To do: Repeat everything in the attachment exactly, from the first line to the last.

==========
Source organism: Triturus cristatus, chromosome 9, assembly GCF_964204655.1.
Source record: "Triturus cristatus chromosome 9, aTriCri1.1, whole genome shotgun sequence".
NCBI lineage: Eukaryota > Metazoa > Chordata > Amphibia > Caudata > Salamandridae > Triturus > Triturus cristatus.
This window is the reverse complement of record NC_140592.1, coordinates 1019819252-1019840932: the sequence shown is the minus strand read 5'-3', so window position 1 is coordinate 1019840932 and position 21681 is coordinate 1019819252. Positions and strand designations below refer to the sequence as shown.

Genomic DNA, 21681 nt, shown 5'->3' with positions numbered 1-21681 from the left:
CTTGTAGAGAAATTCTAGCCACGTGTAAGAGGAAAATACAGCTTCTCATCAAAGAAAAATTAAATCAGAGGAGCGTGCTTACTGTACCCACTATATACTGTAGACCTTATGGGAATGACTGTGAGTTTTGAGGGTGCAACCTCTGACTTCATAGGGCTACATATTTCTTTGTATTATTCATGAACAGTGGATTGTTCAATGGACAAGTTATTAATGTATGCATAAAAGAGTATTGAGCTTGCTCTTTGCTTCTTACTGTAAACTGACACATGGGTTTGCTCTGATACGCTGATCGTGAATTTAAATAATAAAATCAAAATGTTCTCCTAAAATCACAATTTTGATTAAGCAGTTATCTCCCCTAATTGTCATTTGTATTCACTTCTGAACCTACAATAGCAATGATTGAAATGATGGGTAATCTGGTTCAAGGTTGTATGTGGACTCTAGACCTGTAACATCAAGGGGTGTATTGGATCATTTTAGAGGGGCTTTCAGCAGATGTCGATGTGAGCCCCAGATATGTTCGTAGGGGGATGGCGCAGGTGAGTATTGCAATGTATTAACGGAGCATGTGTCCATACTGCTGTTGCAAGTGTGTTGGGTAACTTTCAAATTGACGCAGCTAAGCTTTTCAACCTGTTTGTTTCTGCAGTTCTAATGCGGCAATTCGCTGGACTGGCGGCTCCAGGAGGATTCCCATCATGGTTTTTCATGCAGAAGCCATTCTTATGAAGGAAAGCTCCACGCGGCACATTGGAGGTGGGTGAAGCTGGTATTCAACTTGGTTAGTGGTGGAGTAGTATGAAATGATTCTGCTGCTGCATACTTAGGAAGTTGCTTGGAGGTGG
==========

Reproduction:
Source organism: Triturus cristatus, chromosome 9, assembly GCF_964204655.1.
Source record: "Triturus cristatus chromosome 9, aTriCri1.1, whole genome shotgun sequence".
NCBI lineage: Eukaryota > Metazoa > Chordata > Amphibia > Caudata > Salamandridae > Triturus > Triturus cristatus.
This window is the reverse complement of record NC_140592.1, coordinates 1019819252-1019840932: the sequence shown is the minus strand read 5'-3', so window position 1 is coordinate 1019840932 and position 21681 is coordinate 1019819252. Positions and strand designations below refer to the sequence as shown.

Genomic DNA, 21681 nt, shown 5'->3' with positions numbered 1-21681 from the left:
CTTGTAGAGAAATTCTAGCCACGTGTAAGAGGAAAATACAGCTTCTCATCAAAGAAAAATTAAATCAGAGGAGCGTGCTTACTGTACCCACTATATACTGTAGACCTTATGGGAATGACTGTGAGTTTTGAGGGTGCAACCTCTGACTTCATAGGGCTACATATTTCTTTGTATTATTCATGAACAGTGGATTGTTCAATGGACAAGTTATTAATGTATGCATAAAAGAGTATTGAGCTTGCTCTTTGCTTCTTACTGTAAACTGACACATGGGTTTGCTCTGATACGCTGATCGTGAATTTAAATAATAAAATCAAAATGTTCTCCTAAAATCACAATTTTGATTAAGCAGTTATCTCCCCTAATTGTCATTTGTATTCACTTCTGAACCTACAATAGCAATGATTGAAATGATGGGTAATCTGGTTCAAGGTTGTATGTGGACTCTAGACCTGTAACATCAAGGGGTGTATTGGATCATTTTAGAGGGGCTTTCAGCAGATGTCGATGTGAGCCCCAGATATGTTCGTAGGGGGATGGCGCAGGTGAGTATTGCAATGTATTAACGGAGCATGTGTCCATACTGCTGTTGCAAGTGTGTTGGGTAACTTTCAAATTGACGCAGCTAAGCTTTTCAACCTGTTTGTTTCTGCAGTTCTAATGCGGCAATTCGCTGGACTGGCGGCTCCAGGAGGATTCCCATCATGGTTTTTCATGCAGAAGCCATTCTTATGAAGGAAAGCTCCACGCGGCACATTGGAGGTGGGTGAAGCTGGTATTCAACTTGGTTAGTGGTGGAGTAGTATGAAATGATTCTGCTGCTGCATACTTAGGAAGTTGCTTGGAGGTGG